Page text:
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How to use Instruments to profile your SwiftUI code and identify slow layouts

Xcode’s Instruments tool comes with a fantastic set of analytics for SwiftUI, allowing us to identify how often views were redrawn, how many times calculating the body of a view was slow, and even how our state has changed over time.

First, we need something that is able to provide interesting results we can look at in Instruments. So, this code creates a timer that triggers every 0.01 seconds, and has a body view that shows a random UUID and a button that increases the value it shows every time it’s tapped:

import Combine
import SwiftUI

class FrequentUpdater: ObservableObject {
    let objectWillChange = PassthroughSubject<Void, Never>()
    var timer: Timer?

    init() {
        timer = Timer.scheduledTimer(
            withTimeInterval: 0.01,
            repeats: true
        ) { _ in
            self.objectWillChange.send()
        }
    }
}

struct ContentView: View {
    @ObservedObject var updater = FrequentUpdater()
    @State private var tapCount = 0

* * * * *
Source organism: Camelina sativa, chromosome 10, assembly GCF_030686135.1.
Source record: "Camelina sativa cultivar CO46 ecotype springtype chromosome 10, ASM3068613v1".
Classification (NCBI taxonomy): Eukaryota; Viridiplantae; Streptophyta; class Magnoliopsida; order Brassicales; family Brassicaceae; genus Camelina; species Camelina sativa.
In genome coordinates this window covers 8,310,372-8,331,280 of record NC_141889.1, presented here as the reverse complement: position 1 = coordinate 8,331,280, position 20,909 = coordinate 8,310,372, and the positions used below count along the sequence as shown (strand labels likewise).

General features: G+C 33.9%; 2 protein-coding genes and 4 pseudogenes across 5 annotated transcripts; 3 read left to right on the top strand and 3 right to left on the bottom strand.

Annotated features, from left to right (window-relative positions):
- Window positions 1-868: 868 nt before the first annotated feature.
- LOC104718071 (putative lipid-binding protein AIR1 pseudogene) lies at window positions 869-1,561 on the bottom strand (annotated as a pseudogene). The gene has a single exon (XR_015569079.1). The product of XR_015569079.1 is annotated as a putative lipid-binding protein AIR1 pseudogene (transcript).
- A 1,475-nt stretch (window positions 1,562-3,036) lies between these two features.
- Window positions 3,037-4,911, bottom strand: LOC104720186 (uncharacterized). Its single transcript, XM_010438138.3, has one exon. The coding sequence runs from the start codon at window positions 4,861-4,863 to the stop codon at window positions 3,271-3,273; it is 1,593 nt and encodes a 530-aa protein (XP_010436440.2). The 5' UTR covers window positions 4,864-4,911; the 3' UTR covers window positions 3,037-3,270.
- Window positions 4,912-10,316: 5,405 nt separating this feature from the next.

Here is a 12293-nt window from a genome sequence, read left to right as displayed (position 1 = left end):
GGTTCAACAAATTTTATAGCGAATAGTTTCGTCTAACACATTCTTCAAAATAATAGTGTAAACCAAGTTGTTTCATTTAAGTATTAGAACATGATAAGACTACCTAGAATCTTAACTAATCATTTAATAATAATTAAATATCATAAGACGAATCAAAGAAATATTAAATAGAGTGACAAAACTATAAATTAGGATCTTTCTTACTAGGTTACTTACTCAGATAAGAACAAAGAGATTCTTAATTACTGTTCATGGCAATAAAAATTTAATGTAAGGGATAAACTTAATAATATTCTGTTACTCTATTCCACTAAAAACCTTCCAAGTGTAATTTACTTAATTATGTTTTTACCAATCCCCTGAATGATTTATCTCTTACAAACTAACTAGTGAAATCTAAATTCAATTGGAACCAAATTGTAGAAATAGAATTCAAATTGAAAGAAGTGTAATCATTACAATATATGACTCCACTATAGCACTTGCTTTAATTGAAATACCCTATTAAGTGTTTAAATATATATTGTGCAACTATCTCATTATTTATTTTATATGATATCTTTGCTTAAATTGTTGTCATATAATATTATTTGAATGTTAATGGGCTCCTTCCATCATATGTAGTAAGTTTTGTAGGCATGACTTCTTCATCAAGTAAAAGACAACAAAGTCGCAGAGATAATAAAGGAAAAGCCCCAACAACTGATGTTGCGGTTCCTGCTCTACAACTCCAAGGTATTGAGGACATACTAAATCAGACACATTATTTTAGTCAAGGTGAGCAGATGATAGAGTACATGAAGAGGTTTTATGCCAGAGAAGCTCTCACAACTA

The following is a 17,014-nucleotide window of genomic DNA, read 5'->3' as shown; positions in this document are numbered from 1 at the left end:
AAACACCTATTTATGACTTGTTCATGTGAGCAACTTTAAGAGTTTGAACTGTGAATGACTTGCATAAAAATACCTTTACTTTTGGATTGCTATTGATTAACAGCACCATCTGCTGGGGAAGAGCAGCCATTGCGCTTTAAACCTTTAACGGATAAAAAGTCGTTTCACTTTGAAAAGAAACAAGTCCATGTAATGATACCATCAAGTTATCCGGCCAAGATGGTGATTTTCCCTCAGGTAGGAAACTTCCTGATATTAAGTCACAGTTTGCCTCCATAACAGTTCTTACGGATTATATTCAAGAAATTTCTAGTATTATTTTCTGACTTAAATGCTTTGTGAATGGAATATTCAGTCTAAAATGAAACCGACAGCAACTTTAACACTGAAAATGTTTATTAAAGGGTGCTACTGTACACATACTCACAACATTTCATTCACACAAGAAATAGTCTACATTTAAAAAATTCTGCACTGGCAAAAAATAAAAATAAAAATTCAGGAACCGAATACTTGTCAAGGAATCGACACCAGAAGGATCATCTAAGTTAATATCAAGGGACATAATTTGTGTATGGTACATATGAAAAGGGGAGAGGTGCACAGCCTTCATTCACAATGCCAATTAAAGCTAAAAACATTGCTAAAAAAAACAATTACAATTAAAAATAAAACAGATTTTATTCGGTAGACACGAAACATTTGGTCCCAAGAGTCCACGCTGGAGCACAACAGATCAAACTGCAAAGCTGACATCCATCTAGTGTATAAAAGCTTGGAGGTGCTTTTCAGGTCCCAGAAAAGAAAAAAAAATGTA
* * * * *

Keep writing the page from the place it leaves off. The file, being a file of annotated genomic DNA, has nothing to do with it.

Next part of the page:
var body: some View {
        VStack {
            Text("\(UUID().uuidString)")

            Button(action: {
                self.tapCount += 1
            }) {
                Text("Tap count: \(tapCount)")
            }
        }
    }
}

If you run that code in the simulator you’ll see it’s redrawing constantly because it has values that are always changing.

Note: This is a stress test specifically designed to make SwiftUI do a lot of work in order that Instruments shows us interesting data – you do not want to use the above code in an actual app.

Instrumenting our code

Now press Cmd+I to run the code through Instruments, and choose the SwiftUI instrument. When it appears, press the record button to make it launch the app and start watching it. Now let it run for a few seconds while you click the button ten or so times, then press stop in Instruments – we have enough data to work with.

By default the SwiftUI instrument tells us a variety of things:

  1. How many views were created during that time and how long it took to create them (“View Body”)
  2. What the properties of the views were and how they changed over time (“View Properties”)
  3. How many Core Animation commits took place (“Core Animation Commits”)
  4. Exactly how much time each function call took (“Time Profiler”)

Each of these instruments can help you diagnose and solve performance problems in your SwiftUI applications, so it’s worth taking the time to try them out.

For our little stress test sandbox you will see solid walls of color for View Body, View Properties, and Core Animation Commits, which is an immediate red flag. It tells us that not only is SwiftUI having to recreate our views constantly, but that our properties are changing constantly and as a result Core Animation is having to work overtime to keep up.